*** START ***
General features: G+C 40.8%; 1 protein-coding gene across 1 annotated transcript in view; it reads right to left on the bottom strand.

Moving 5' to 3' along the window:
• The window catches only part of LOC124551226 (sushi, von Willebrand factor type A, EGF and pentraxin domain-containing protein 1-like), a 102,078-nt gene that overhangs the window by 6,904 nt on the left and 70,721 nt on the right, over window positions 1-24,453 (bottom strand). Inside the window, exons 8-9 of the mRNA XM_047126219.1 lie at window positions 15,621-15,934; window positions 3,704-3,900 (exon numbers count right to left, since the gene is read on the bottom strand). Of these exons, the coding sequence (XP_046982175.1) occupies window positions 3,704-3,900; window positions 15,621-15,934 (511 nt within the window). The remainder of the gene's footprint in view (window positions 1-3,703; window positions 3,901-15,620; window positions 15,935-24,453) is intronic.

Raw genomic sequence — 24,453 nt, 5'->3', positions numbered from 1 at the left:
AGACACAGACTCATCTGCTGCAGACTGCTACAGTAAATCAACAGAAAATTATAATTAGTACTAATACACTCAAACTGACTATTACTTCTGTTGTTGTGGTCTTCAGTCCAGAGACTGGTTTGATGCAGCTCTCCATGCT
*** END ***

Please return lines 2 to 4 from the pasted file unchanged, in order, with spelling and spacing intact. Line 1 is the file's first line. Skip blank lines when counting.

Moving 5' to 3' along the window:
• The window catches only part of LOC124551226 (sushi, von Willebrand factor type A, EGF and pentraxin domain-containing protein 1-like), a 102,078-nt gene that overhangs the window by 6,904 nt on the left and 70,721 nt on the right, over window positions 1-24,453 (bottom strand). Inside the window, exons 8-9 of the mRNA XM_047126219.1 lie at window positions 15,621-15,934; window positions 3,704-3,900 (exon numbers count right to left, since the gene is read on the bottom strand). Of these exons, the coding sequence (XP_046982175.1) occupies window positions 3,704-3,900; window positions 15,621-15,934 (511 nt within the window). The remainder of the gene's footprint in view (window positions 1-3,703; window positions 3,901-15,620; window positions 15,935-24,453) is intronic.

Raw genomic sequence — 24,453 nt, 5'->3', positions numbered from 1 at the left: